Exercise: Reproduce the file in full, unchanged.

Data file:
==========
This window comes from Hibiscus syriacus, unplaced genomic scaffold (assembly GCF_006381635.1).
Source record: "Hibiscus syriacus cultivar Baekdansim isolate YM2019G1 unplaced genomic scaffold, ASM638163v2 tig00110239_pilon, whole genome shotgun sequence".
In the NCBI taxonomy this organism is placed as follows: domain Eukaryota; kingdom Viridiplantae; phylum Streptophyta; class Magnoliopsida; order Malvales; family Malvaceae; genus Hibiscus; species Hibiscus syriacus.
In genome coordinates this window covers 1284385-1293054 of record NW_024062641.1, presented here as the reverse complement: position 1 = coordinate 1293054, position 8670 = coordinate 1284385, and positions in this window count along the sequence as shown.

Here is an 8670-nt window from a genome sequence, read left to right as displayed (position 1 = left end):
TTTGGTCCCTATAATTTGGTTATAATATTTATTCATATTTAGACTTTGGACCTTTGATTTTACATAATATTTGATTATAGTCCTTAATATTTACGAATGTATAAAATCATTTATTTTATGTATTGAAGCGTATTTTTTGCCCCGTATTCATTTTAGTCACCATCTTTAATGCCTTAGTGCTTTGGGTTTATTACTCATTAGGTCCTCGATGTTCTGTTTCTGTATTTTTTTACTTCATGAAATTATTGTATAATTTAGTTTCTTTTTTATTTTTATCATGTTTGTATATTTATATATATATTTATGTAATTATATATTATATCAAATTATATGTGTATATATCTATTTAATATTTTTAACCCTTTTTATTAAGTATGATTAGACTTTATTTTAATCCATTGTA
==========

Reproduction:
This window comes from Hibiscus syriacus, unplaced genomic scaffold (assembly GCF_006381635.1).
Source record: "Hibiscus syriacus cultivar Baekdansim isolate YM2019G1 unplaced genomic scaffold, ASM638163v2 tig00110239_pilon, whole genome shotgun sequence".
In the NCBI taxonomy this organism is placed as follows: domain Eukaryota; kingdom Viridiplantae; phylum Streptophyta; class Magnoliopsida; order Malvales; family Malvaceae; genus Hibiscus; species Hibiscus syriacus.
In genome coordinates this window covers 1284385-1293054 of record NW_024062641.1, presented here as the reverse complement: position 1 = coordinate 1293054, position 8670 = coordinate 1284385, and positions in this window count along the sequence as shown.

Here is an 8670-nt window from a genome sequence, read left to right as displayed (position 1 = left end):
TTTGGTCCCTATAATTTGGTTATAATATTTATTCATATTTAGACTTTGGACCTTTGATTTTACATAATATTTGATTATAGTCCTTAATATTTACGAATGTATAAAATCATTTATTTTATGTATTGAAGCGTATTTTTTGCCCCGTATTCATTTTAGTCACCATCTTTAATGCCTTAGTGCTTTGGGTTTATTACTCATTAGGTCCTCGATGTTCTGTTTCTGTATTTTTTTACTTCATGAAATTATTGTATAATTTAGTTTCTTTTTTATTTTTATCATGTTTGTATATTTATATATATATTTATGTAATTATATATTATATCAAATTATATGTGTATATATCTATTTAATATTTTTAACCCTTTTTATTAAGTATGATTAGACTTTATTTTAATCCATTGTA